Why destroy the demiurge?

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I actually have a couple of questions. Why did the Demiurge reincarnate Nader and impregnate him? What does the Demiurge do to people (outside of add a couple of eyes and give it a blue glow)? What's Trevor's interest in the Demiurge (he mentioned love.. but in what way)?

-- Carmen Hymes (hymesc@ncat.edu), October 13, 1998


Aeon (and the Monicans) want to destroy the demiurge because it takes away free will. The demiurge is supposed to offer salvation, but they didn't ask for it. according to them, things are fine the way they are. Why did the Demiurge reincarnate itself? Perhaps it knew it was about to be blasted off in the rocket and it didn't want it's influence to be gone from the world forever. Why Nadir?I dunno. *snick er* Cause he's a main character? What does it do? According to Trevor, it makes people "one with the eternity within" Which i guess means floating in a sea of transcendal bliss, as the Hindus say. What does Trevor want with the demiurge? Apparently he needs it to bring peace to the world.

-- Frostbite (foo@bar.com), October 19, 1998.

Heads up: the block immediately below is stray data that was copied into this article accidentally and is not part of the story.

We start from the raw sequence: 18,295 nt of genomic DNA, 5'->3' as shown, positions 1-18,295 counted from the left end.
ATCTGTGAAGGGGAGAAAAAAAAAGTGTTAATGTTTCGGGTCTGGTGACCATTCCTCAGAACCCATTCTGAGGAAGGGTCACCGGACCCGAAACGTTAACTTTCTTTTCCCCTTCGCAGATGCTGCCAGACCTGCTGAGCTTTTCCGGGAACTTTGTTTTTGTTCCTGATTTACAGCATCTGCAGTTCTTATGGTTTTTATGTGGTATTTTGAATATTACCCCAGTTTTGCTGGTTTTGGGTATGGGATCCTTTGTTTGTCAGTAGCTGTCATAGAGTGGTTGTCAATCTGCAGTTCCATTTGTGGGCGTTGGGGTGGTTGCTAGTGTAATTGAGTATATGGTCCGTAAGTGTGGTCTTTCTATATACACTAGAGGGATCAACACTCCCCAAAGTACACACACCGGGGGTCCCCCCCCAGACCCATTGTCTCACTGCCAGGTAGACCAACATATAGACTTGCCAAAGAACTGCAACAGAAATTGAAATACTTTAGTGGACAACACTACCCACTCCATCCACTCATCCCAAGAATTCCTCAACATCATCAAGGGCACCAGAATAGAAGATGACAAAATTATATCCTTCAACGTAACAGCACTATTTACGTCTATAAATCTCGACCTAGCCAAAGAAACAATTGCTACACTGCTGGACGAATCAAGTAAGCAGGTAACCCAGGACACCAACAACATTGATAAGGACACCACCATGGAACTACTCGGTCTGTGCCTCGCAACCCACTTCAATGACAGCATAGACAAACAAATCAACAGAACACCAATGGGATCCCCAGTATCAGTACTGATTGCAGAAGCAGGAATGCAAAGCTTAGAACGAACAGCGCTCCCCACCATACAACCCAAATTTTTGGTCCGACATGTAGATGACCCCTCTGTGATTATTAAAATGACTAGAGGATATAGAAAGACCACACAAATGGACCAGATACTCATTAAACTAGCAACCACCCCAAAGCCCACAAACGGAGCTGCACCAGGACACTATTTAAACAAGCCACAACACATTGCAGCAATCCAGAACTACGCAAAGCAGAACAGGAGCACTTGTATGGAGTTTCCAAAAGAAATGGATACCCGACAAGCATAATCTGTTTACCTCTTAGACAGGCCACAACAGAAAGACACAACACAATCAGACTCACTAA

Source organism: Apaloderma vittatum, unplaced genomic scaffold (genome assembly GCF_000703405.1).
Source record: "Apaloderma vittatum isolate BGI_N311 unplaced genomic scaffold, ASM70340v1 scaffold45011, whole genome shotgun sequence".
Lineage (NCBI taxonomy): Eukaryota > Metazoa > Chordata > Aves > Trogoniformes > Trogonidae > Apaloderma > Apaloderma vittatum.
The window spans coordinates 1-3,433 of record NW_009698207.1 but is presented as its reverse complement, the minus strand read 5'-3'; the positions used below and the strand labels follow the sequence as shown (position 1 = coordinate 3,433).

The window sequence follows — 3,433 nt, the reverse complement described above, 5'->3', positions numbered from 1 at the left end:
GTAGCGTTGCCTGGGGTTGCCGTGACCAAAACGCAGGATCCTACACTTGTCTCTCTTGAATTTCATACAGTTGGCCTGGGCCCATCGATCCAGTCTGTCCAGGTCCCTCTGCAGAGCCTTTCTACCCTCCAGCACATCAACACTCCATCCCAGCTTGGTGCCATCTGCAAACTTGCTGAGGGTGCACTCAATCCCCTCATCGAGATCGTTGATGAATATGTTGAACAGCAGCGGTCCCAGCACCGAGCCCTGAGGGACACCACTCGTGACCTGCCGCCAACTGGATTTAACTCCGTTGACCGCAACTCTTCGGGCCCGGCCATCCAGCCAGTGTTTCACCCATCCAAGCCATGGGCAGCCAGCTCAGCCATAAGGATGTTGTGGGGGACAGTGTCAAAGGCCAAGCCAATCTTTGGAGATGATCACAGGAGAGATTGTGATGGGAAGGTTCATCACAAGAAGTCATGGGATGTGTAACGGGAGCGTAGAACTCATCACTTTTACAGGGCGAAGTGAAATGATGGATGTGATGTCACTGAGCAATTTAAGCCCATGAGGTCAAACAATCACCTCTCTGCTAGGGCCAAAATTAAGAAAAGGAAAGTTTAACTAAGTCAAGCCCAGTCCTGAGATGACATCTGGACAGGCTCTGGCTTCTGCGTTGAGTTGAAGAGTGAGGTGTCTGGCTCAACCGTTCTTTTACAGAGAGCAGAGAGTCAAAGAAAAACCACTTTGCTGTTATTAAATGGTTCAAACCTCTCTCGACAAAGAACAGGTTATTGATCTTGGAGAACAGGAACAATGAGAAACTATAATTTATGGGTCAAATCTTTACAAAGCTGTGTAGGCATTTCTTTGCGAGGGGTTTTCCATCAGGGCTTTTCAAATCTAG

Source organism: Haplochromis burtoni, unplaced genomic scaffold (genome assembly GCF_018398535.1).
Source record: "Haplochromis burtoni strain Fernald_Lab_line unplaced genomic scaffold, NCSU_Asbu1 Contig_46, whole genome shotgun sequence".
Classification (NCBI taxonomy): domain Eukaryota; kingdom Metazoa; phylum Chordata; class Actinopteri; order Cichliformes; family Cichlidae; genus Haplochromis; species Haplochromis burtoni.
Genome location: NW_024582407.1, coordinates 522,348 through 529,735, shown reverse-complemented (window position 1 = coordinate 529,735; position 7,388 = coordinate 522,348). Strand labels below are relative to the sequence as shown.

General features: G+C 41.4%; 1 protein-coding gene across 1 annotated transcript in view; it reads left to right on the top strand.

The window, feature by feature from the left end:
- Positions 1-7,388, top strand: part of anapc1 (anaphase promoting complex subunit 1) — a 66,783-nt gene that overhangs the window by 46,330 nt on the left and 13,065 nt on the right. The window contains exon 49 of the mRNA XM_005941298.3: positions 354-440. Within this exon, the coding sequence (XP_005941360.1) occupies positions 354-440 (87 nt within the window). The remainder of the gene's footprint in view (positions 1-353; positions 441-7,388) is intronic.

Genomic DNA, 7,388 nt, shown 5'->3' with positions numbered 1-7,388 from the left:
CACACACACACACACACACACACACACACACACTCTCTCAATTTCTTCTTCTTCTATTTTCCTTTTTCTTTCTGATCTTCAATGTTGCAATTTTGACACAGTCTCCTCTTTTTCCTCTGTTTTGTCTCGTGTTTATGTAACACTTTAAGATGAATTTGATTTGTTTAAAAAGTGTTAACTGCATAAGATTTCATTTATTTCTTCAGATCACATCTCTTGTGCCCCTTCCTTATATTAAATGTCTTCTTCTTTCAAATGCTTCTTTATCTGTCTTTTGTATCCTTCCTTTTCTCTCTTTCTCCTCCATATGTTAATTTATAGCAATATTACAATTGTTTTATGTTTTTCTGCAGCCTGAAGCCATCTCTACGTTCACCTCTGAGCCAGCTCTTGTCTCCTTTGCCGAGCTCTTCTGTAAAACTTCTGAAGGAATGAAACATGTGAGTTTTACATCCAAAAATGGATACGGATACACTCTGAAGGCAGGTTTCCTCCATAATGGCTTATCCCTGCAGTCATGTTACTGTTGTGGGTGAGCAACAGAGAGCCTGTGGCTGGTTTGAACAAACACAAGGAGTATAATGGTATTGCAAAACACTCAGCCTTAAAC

Trevor wants to experience the Demiurge so that he can find forgiveness and salvation for his sins. He feels he's done horrible things, just like Aeon has, only he's willing to confess to his.

-- Mat Rebholz (matrebholz@yahoo.com), November 27, 1998.

It's amazing how incredibly strong these charachters are, and yet, in a way, how very weak they are.

-- Frostbite (SlipperyMermaid@bar.com), November 28, 1998.

I don't really totally buy that the Demiurge is just trying to insinuate itself throughout society. i think it's just trying uplift other beings (from the dead), but this act of stellar charity doesn't sit well with the native dominant species (humans).

It you don't think the Demiurge represents something transcendental and nearly omniscient if not indestructable in a zen sense, then take a good look at the FIVE EYES. given that having two eyes gives us depth perception, having three eyes might triangulate into superhuman visual acuity. ok, so five eyes is kind of a big step up in terms of (in)sightfulness.

you can try to shoot the idea down, but it gets under your skin and your bullets fall to the ground encapsulated in diamonds. c'mon people-- diamond-- one of the hardest substances found in nature-- the Demiurge can just crystalize the air around a flying bullet, encapsulating it in a diamond while repelling it gravitationally simulataneously.

i think that pretty much spells that the demiurge can't be destroyed. That's why it's a freaking beheaded HEAD! you can cut off it's head, but it's still alive. Which leads me to my next point...